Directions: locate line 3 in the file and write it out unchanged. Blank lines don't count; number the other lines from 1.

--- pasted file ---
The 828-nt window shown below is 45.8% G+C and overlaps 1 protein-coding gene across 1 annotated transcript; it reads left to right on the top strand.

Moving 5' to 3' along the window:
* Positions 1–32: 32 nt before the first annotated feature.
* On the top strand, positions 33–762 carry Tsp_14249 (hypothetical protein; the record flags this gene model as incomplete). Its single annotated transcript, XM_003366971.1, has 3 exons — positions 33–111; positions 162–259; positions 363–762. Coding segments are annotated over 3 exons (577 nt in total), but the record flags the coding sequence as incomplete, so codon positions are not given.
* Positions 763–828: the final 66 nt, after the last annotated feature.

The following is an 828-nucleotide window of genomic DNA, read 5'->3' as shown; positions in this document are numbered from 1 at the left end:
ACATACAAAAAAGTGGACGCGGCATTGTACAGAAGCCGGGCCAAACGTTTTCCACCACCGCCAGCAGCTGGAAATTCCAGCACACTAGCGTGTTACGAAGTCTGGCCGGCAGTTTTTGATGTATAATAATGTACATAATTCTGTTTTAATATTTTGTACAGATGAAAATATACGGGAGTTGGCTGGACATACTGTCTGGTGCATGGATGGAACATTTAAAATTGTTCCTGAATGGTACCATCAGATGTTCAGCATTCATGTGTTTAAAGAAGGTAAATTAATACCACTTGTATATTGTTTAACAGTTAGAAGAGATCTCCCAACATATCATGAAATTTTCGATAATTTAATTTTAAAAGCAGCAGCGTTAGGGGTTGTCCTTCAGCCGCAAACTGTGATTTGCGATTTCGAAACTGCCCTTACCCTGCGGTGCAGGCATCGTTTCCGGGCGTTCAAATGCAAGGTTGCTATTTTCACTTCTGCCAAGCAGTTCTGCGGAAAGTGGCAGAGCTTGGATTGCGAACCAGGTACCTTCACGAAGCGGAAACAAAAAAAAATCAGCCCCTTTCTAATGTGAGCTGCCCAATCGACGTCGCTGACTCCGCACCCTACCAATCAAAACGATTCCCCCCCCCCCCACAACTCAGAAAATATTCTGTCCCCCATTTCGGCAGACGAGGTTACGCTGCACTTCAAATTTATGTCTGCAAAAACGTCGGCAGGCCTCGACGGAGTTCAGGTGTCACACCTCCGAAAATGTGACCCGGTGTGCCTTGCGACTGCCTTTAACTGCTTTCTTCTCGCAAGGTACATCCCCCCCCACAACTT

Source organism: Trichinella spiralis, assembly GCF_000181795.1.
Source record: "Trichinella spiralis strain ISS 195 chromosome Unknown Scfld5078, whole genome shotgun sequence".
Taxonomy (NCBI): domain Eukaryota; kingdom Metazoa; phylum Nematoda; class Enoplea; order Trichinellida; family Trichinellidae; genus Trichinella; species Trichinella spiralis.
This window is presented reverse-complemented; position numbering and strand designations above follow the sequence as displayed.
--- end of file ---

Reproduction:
* Positions 1–32: 32 nt before the first annotated feature.